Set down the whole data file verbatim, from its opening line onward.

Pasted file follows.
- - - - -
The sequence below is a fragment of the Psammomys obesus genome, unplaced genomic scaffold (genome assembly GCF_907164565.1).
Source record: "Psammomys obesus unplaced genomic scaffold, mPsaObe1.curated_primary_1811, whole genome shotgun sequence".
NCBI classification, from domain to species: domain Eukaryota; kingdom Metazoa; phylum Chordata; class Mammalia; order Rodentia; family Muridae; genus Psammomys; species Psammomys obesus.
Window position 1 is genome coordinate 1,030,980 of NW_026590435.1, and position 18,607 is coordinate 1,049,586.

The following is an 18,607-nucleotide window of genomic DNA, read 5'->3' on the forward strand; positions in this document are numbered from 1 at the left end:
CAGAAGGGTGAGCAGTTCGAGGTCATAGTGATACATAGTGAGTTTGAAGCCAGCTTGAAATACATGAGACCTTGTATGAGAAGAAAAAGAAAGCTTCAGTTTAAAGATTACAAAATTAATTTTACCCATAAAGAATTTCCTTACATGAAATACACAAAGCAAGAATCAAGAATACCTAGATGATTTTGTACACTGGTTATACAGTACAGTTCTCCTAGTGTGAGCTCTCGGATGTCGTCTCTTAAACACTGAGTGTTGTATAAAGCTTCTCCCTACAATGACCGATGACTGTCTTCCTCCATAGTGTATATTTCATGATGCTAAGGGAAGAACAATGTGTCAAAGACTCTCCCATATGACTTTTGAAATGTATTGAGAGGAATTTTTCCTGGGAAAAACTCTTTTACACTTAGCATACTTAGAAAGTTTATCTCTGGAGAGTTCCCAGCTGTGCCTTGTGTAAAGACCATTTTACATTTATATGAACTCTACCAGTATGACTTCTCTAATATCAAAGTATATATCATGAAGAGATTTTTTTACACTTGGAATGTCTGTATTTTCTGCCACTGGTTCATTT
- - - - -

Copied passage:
The sequence below is a fragment of the Psammomys obesus genome, unplaced genomic scaffold (genome assembly GCF_907164565.1).
Source record: "Psammomys obesus unplaced genomic scaffold, mPsaObe1.curated_primary_1811, whole genome shotgun sequence".
NCBI classification, from domain to species: domain Eukaryota; kingdom Metazoa; phylum Chordata; class Mammalia; order Rodentia; family Muridae; genus Psammomys; species Psammomys obesus.
Window position 1 is genome coordinate 1,030,980 of NW_026590435.1, and position 18,607 is coordinate 1,049,586.

The following is an 18,607-nucleotide window of genomic DNA, read 5'->3' on the forward strand; positions in this document are numbered from 1 at the left end:
CAGAAGGGTGAGCAGTTCGAGGTCATAGTGATACATAGTGAGTTTGAAGCCAGCTTGAAATACATGAGACCTTGTATGAGAAGAAAAAGAAAGCTTCAGTTTAAAGATTACAAAATTAATTTTACCCATAAAGAATTTCCTTACATGAAATACACAAAGCAAGAATCAAGAATACCTAGATGATTTTGTACACTGGTTATACAGTACAGTTCTCCTAGTGTGAGCTCTCGGATGTCGTCTCTTAAACACTGAGTGTTGTATAAAGCTTCTCCCTACAATGACCGATGACTGTCTTCCTCCATAGTGTATATTTCATGATGCTAAGGGAAGAACAATGTGTCAAAGACTCTCCCATATGACTTTTGAAATGTATTGAGAGGAATTTTTCCTGGGAAAAACTCTTTTACACTTAGCATACTTAGAAAGTTTATCTCTGGAGAGTTCCCAGCTGTGCCTTGTGTAAAGACCATTTTACATTTATATGAACTCTACCAGTATGACTTCTCTAATATCAAAGTATATATCATGAAGAGATTTTTTTACACTTGGAATGTCTGTATTTTCTGCCACTGGTTCATTT